T.E.R:R.A.I.N - Taranaki Educational Resource: Research, Analysis and Information Network

Symphitum officinale (Common comfrey)

Kingdom: Plantae
Clade: Angiosperms
Clade: Eudicots
Clade: Asterids
Order: Boraginales
Family: Boraginaceae
Genus: Symphytum
Species: S. officinale
Binomial name: Symphytum officinale
Synonyms: Symphitum officinale
Common names: Common comfrey, True comfrey, Quaker comfrey, Cultivated comfrey, Boneset, Knitbone, Consound, Slippery-root.

Symphytum officinale is a robust, perennial flowering plant in the genus Symphytum. There are thirty-four other species of Symphytum, all known as comfrey. It is a plant native to Europe but has been introduced to many countries where in some it has become invasive. In New Zealand, its wild habits are damp, often shady areas on roadsides, bush edges, near streams and rivers. Most Symphytum cultivars prefer full sun.

Symphytum officinale forms clumps of erect stems (30–120 cm high) bearing elliptic leaves that are >25cm in length. The leaves are alternate, margins are entire, hairy, and have prominent veins, hairy on the underside and there are narrow wings that originate from the base of the leaf blades. The Russian comfrey (Symphytum x uplandicum does not have these wings on its stems. The stems are covered in hairs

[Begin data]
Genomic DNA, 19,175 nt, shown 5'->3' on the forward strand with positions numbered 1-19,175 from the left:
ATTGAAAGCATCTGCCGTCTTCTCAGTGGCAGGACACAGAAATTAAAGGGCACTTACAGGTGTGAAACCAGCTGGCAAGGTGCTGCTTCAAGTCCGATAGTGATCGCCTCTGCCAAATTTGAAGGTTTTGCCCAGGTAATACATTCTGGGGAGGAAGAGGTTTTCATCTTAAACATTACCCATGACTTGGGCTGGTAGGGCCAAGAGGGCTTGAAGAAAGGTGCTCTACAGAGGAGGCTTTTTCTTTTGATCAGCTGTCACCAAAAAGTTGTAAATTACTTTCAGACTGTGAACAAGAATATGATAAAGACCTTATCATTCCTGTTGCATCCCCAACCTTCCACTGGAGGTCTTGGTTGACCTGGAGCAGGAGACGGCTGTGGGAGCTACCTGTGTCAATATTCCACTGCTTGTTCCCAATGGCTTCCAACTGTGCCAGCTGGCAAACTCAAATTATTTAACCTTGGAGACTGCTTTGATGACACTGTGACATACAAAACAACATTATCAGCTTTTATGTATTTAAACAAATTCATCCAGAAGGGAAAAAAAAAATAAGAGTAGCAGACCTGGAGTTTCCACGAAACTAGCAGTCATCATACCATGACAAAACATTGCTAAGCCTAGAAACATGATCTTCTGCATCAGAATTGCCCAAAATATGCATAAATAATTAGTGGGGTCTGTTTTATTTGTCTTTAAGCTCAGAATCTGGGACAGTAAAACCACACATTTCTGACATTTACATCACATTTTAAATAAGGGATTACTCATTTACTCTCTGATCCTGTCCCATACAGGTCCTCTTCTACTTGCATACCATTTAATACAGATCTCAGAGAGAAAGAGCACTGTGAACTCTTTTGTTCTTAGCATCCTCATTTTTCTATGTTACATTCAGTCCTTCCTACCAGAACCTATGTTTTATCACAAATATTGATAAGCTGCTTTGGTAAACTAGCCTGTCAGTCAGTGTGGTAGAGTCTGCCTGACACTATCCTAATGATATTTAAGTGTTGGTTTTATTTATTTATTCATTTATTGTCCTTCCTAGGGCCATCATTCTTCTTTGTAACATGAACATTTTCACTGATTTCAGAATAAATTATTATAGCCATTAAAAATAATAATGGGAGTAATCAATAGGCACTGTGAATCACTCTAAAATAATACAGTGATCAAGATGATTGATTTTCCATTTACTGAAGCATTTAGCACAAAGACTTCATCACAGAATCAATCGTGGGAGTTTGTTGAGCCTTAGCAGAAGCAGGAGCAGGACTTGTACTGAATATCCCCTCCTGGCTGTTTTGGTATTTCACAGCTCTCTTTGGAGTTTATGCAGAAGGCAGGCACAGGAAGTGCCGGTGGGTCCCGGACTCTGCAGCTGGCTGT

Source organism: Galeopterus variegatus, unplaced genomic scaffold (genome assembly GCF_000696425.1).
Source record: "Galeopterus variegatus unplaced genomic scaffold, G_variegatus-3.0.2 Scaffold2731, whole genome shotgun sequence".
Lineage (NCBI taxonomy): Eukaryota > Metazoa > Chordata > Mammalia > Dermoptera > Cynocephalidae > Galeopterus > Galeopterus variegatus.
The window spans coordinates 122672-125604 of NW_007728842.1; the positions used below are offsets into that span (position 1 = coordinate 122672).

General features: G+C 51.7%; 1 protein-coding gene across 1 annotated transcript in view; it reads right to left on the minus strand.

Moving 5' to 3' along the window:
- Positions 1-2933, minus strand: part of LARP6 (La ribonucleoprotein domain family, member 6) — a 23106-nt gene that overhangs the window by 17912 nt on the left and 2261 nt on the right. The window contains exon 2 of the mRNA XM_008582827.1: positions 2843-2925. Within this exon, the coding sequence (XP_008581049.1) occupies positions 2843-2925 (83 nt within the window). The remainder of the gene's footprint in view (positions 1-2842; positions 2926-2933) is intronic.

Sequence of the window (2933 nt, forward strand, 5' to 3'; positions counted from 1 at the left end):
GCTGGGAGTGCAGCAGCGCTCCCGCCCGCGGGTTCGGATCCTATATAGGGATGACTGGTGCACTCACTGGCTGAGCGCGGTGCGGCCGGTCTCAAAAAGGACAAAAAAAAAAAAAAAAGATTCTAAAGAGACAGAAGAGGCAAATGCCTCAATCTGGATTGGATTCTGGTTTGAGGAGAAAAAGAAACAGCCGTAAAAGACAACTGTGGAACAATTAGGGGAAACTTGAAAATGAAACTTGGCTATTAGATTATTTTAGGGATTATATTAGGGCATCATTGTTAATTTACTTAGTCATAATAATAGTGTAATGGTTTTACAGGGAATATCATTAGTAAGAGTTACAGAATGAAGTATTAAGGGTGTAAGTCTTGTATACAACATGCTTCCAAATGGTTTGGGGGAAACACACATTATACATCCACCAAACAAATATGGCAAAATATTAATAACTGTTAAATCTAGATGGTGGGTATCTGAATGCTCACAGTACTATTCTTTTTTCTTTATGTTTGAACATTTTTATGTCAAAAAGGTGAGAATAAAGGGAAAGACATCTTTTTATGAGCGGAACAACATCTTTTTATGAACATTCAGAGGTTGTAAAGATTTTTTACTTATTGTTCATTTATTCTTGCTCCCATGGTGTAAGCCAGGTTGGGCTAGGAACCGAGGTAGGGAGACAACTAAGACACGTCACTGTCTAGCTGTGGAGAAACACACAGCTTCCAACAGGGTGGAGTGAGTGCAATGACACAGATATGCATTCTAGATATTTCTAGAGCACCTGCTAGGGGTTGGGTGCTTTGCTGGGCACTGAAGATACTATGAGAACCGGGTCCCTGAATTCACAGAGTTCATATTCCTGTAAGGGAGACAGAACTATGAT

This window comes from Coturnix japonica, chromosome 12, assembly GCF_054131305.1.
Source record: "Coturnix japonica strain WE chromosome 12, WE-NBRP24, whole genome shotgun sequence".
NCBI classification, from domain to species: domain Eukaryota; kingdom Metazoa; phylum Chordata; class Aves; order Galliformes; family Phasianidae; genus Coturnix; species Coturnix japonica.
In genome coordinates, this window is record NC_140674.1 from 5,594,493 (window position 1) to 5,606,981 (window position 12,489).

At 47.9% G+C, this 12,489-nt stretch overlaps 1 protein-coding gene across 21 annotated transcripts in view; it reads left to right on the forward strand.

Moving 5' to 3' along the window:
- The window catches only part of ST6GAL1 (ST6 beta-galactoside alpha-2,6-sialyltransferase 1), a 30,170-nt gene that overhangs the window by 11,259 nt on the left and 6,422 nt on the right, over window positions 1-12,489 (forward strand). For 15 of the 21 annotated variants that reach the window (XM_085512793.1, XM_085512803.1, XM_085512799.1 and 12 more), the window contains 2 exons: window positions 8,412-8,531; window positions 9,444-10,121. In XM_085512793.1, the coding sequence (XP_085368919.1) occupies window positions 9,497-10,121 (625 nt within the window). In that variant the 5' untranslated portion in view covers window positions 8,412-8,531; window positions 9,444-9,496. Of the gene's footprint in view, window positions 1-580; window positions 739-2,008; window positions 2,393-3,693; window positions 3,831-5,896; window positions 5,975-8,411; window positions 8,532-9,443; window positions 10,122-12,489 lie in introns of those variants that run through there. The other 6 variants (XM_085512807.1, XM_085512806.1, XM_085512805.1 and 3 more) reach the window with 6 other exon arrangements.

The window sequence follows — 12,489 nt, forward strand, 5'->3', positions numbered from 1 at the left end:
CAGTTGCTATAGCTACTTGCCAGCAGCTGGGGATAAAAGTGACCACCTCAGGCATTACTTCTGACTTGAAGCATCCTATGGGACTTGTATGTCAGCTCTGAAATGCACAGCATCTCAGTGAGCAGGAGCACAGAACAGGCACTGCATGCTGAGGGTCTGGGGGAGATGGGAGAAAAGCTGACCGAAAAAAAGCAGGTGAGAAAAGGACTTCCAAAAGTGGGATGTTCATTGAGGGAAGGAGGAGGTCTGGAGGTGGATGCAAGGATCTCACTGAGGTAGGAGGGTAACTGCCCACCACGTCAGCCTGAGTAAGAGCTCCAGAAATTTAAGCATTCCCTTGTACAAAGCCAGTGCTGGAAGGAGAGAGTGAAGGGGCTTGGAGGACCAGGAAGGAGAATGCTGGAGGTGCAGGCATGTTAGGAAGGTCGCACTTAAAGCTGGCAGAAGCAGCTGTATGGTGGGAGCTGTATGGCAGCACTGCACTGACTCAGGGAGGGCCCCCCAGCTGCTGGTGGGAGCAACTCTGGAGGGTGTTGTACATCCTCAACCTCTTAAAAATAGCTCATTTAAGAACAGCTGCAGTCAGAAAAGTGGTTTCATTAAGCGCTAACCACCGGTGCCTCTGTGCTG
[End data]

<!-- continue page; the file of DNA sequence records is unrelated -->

During spring and summer, it produces terminal clusters of nodding, tubular-bell-shaped, purple, pink or cream. They are 5-lobed and are 12–18 mm in length. They have 5 stamens and a long style topped with a stigma.

Comfrey's use as a medicinal herb is controversial as it contains small quantities of toxic alkaloids which can have a cumulative effect upon the liver. It is most frequently used topically for compresses and salves.


The hairy underside of a leaf.

Thanks to Wikipedia for text and information: https://creativecommons.org/licenses/by-sa/3.0